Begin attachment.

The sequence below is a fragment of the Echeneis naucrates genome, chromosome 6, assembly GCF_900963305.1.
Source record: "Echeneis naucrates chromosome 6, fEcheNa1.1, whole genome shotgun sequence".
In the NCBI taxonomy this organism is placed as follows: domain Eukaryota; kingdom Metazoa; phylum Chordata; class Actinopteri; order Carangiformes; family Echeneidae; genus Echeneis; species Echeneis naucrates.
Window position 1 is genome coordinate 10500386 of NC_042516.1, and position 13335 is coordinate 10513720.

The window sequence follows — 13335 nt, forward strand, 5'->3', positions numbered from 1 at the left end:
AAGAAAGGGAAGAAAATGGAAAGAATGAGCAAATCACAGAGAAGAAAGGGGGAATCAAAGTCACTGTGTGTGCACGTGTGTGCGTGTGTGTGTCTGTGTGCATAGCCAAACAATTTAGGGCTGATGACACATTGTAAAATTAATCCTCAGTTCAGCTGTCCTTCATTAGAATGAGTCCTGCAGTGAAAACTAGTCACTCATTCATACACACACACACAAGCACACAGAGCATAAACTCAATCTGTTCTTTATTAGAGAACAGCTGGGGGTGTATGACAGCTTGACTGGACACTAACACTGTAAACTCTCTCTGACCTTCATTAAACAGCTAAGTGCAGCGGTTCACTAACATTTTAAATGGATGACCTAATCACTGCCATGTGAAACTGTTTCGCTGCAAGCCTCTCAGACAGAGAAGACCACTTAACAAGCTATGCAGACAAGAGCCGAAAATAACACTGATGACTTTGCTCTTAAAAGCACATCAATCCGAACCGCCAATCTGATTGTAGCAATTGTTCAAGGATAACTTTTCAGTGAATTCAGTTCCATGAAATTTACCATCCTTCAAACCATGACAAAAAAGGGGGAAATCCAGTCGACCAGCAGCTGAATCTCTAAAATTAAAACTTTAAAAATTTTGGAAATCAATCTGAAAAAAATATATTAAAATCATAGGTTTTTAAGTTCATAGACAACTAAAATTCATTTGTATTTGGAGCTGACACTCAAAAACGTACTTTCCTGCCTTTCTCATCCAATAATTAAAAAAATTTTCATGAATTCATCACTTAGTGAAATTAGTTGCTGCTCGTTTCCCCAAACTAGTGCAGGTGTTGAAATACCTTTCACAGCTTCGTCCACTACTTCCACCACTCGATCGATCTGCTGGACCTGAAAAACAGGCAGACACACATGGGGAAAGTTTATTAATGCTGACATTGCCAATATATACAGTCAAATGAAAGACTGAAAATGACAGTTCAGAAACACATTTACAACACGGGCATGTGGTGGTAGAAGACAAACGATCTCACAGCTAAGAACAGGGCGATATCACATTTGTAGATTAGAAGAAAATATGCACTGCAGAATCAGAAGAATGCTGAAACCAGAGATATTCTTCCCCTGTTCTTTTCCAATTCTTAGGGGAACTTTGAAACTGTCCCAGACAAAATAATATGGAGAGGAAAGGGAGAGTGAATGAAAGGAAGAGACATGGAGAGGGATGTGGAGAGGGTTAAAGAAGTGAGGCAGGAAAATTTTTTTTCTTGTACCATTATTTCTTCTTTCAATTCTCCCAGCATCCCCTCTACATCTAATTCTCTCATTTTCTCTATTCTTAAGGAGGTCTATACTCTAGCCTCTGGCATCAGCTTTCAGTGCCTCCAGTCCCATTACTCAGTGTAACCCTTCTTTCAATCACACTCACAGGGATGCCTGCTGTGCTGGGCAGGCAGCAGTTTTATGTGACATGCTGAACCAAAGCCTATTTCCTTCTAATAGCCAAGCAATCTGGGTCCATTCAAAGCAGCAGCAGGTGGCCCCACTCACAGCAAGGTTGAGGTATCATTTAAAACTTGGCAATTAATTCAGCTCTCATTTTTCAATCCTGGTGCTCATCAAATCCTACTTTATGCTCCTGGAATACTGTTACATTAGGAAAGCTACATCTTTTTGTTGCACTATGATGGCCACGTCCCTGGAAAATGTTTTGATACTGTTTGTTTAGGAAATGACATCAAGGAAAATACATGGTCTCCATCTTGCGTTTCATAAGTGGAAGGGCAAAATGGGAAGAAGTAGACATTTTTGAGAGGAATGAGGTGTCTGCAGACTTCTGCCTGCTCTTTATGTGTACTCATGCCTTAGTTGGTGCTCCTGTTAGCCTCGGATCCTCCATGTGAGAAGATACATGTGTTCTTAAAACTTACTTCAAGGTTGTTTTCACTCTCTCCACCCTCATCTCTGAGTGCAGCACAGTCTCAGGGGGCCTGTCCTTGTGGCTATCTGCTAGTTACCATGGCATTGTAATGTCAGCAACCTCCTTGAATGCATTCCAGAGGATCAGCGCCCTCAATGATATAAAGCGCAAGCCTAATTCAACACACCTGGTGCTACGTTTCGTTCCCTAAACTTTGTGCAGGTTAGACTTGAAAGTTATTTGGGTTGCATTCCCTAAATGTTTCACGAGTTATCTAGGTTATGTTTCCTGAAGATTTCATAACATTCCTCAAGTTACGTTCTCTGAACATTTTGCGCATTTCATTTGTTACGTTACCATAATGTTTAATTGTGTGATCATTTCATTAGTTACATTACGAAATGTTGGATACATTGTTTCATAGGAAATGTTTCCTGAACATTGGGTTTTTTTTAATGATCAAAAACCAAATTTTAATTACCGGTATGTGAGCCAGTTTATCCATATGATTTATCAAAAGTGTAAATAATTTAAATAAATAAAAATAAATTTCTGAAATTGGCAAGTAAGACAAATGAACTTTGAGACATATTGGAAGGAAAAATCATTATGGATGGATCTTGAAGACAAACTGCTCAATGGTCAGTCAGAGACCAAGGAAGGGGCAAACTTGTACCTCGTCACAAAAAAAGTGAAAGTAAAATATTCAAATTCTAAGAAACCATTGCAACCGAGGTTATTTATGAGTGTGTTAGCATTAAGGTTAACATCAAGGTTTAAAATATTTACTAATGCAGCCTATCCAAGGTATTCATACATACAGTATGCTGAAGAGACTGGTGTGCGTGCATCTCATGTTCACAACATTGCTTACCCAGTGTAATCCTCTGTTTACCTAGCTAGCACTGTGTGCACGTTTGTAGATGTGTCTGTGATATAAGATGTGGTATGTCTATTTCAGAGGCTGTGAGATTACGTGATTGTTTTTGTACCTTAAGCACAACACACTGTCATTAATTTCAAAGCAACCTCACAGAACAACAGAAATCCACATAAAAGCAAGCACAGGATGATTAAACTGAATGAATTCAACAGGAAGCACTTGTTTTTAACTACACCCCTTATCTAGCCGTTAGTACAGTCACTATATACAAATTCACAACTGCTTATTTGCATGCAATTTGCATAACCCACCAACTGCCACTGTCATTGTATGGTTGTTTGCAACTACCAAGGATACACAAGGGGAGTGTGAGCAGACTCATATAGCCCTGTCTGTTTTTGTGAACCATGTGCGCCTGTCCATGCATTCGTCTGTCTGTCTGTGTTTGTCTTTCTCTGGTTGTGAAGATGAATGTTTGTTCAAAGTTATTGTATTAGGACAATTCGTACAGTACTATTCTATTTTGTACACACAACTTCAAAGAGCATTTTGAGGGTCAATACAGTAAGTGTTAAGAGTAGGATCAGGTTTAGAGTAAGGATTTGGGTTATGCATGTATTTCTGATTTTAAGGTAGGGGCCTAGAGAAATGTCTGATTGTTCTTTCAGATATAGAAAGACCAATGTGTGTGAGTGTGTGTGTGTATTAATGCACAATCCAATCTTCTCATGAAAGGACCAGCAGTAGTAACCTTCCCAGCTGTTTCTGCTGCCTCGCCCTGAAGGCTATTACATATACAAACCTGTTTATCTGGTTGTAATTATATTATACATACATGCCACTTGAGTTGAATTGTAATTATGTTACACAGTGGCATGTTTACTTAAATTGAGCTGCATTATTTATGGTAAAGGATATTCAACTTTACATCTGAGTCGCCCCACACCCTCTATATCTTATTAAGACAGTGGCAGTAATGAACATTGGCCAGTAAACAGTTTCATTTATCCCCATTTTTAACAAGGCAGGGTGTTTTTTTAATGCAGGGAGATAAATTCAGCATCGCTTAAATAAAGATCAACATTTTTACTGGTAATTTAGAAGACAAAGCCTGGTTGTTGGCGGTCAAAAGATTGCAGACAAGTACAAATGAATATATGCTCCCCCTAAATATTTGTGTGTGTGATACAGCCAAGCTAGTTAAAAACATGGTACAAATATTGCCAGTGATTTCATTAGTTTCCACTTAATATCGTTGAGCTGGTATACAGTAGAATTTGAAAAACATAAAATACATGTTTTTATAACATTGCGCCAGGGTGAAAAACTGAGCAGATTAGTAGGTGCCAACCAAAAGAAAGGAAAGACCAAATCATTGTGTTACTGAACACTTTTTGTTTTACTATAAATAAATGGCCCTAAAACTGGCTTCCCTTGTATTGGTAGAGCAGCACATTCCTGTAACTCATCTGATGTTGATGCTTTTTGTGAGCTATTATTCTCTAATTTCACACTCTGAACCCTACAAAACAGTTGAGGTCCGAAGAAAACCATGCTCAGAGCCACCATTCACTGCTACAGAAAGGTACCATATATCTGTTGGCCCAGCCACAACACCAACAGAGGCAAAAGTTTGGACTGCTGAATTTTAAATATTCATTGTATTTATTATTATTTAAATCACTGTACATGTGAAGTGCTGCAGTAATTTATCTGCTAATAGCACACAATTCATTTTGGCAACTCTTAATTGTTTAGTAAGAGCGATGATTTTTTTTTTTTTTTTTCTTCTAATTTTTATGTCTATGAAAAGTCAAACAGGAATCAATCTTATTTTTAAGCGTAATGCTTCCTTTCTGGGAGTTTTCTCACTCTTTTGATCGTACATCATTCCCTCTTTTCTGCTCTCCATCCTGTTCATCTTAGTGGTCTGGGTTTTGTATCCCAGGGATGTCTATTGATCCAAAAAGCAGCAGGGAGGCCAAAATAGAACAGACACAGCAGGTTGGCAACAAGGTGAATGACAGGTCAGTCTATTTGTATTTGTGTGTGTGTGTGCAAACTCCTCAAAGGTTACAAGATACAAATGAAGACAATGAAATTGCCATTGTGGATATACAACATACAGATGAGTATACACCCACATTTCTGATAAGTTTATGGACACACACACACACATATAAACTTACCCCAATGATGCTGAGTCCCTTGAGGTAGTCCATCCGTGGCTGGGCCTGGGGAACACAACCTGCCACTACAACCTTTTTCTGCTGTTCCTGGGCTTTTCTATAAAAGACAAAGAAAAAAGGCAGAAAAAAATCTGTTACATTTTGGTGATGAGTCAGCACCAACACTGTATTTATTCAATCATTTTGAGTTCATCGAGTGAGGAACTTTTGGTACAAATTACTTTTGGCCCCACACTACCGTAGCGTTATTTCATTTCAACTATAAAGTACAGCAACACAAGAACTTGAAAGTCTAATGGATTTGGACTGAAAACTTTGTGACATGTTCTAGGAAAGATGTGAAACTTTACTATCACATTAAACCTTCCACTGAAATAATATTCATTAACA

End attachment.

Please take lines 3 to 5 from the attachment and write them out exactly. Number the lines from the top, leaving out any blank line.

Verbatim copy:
In the NCBI taxonomy this organism is placed as follows: domain Eukaryota; kingdom Metazoa; phylum Chordata; class Actinopteri; order Carangiformes; family Echeneidae; genus Echeneis; species Echeneis naucrates.
Window position 1 is genome coordinate 10500386 of NC_042516.1, and position 13335 is coordinate 10513720.

The window sequence follows — 13335 nt, forward strand, 5'->3', positions numbered from 1 at the left end: